When people talk about the great rail journeys of the world often the train itself has as much to do with the accolade as the view outside, especially when you have chance to be rocked to sleep in style as you clack along the tracks.
The Bergen Railway is a different kettle of fish. Don’t get me wrong, the train itself is neat and clean and comfortable, but it’s more of a commuter train and not the sort of thing you’d usually go out of your way for.
But on this route, it’s something else. On this route it’s a contender for the best rail experience in the world.
Linking Norway’s two main cities, Oslo and Bergen, the train makes its way through spectacular Scandinavian scenery. When I hopped on board I’d just spent eleven days making my way up and down Norway’s coastline amongst the fjords on Hurtigruten, and yet I was still blown away by the size and beauty of the mountains, by the beautiful blue water of the lakes and creeks, the white water from the waterfalls, and the pops of colour from the homes dotted along the way.
No other train between two cities in Europe takes you higher. It may start and end at sea level in each city but the Bergen Line makes its way up the mountainous plateau, the Hardangervidda, reaching 1,222 metres above sea level.
As well as going up the mountains, on this train journey there’s also quite a lot of going through them.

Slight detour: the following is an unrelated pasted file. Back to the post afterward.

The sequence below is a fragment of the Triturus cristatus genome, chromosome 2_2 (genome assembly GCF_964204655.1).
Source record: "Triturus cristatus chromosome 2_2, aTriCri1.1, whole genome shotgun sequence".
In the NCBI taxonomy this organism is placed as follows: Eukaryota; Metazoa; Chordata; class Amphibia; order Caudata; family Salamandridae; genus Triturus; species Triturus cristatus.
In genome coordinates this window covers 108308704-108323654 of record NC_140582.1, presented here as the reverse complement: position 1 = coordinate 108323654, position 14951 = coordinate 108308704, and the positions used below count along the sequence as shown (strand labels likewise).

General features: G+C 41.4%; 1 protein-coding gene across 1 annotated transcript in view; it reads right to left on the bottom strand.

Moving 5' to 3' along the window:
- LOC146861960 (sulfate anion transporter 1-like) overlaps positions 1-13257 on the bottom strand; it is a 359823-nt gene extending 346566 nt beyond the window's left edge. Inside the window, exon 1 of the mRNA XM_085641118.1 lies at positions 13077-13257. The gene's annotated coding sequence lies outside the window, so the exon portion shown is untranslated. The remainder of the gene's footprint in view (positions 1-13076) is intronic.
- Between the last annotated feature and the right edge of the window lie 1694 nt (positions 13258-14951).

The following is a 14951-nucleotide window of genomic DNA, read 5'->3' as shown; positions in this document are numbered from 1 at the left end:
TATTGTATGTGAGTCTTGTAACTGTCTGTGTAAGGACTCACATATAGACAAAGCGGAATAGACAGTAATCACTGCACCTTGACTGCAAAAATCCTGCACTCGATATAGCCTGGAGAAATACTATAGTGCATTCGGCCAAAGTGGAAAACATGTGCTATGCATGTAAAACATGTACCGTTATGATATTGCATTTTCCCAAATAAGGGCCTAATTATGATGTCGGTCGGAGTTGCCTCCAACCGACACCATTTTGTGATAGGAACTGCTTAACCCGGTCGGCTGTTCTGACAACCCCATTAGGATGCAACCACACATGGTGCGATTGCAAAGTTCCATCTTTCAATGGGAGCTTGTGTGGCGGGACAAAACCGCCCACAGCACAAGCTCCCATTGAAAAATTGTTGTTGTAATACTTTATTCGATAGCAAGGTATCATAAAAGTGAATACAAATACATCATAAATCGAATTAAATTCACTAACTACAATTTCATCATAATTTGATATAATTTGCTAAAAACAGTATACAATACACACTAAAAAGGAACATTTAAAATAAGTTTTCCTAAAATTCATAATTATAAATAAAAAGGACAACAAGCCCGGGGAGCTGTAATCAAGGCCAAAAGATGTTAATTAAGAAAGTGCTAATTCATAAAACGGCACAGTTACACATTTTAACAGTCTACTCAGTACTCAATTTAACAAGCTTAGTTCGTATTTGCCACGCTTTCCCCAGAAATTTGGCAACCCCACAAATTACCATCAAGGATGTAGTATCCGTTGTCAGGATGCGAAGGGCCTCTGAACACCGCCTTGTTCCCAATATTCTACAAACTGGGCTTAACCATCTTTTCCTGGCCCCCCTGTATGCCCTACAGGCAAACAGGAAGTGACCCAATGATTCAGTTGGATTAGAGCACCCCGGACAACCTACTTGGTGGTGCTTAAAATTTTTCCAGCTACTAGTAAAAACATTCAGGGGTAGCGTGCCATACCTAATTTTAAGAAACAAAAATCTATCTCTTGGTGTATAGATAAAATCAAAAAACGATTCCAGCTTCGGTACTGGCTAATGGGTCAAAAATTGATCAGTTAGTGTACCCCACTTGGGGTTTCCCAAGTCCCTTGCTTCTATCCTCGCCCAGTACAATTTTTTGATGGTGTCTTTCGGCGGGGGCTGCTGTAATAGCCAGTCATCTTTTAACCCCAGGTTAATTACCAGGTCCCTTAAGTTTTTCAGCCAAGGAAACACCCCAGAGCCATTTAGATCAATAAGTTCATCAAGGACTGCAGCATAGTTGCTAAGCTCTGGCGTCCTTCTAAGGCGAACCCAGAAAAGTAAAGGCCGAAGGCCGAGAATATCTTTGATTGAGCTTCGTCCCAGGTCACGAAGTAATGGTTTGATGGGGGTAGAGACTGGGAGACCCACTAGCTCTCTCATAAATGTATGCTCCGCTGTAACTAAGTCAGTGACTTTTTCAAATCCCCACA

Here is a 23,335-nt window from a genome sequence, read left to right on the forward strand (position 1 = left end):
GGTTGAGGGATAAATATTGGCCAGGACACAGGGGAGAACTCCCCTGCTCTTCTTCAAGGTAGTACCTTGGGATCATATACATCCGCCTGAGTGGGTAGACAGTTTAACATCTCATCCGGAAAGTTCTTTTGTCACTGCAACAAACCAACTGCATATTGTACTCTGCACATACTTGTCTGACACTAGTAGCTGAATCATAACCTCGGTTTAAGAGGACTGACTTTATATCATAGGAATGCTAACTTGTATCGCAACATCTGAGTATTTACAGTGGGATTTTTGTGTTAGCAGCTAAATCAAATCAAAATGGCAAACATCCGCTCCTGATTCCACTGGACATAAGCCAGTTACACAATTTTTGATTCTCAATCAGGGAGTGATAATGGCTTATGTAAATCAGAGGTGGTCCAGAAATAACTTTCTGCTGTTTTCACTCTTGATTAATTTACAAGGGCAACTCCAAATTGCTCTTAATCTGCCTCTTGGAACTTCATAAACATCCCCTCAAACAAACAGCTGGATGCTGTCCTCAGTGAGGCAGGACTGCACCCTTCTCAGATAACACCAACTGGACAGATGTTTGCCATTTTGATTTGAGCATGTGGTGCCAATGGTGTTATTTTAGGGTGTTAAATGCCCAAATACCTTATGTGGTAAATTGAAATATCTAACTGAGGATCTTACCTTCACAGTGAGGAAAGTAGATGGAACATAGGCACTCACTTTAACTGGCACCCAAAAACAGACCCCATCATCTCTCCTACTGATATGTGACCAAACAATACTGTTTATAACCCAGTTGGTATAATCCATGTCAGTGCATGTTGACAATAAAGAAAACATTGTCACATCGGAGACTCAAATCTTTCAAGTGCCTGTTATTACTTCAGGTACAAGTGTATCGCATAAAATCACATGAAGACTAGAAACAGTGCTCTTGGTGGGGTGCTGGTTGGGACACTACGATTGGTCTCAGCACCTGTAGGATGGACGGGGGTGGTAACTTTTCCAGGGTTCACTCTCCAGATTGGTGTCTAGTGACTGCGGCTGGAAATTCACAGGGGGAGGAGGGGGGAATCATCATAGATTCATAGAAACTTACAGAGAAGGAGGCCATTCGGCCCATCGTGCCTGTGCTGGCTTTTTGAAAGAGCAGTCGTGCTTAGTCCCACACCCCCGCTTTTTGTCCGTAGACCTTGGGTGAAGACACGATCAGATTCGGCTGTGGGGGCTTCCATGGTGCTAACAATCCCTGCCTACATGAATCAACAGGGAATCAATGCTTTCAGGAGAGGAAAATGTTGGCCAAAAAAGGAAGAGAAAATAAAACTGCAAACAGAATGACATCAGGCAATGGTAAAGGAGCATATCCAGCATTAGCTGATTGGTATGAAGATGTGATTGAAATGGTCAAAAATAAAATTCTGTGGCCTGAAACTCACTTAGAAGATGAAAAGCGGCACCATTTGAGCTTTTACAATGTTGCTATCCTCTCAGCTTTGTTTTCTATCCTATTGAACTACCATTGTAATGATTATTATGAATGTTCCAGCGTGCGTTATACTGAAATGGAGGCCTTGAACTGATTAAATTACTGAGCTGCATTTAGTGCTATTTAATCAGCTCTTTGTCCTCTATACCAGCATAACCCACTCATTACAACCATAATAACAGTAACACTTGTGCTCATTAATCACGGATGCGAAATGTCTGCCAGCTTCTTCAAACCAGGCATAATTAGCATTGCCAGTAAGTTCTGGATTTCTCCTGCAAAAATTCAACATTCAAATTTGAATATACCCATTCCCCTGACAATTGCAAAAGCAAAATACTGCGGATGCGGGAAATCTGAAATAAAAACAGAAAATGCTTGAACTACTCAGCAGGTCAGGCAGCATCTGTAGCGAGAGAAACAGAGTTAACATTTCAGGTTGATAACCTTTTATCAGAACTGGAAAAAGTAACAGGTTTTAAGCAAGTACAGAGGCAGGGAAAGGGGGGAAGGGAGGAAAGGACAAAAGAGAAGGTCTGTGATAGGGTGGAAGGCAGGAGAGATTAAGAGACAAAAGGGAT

The railway was started back in 1875 and it took a workforce of around 15,000 men 34 years to complete. And when you realize each of the 182 tunnels you go through were carved by hand, you may wonder why it didn’t take longer.
Some of the inside the mountain stretches were longer than I expected, but just as I was wishing I wasn’t in the dark we would re-emerge into the daylight and there was an entirely new vista to blow me away.
It takes about seven hours to get between the two cities and at no time was I tempted to open a book or magazine. All I did was look at that view, and wish everyone I loved could see it too.
As the Oslo to Bergen train is popular with commuters as well as tourists, there are those with their heads in books or laptops but I managed to resist asking how many times they did that journey before they stopped looking out the window.
I think it would take at least twenty for me. Maybe, if I live long enough and make it back to Norway as often as I’d like to, I’ll find out.
Amanda Woods travelled the Bergen Railway as a guest of Rail Europe, however all thoughts and opinions remain her own.
Love a good train trip? How about doing London to Berlin on the Venice Simplon Orient Express? Or Machu Picchu in style on Belmond’s Hiram Bingham? Australia has some great train journeys too, including the Sunlander in Queensland, and her replacement, The Spirit of Queensland. Or if you’re in Sydney you may want to pay a visit to the Trainworks museum. And if you’re heading for California don’t miss out on the Pacific Surfliner train from Los Angeles to San Diego.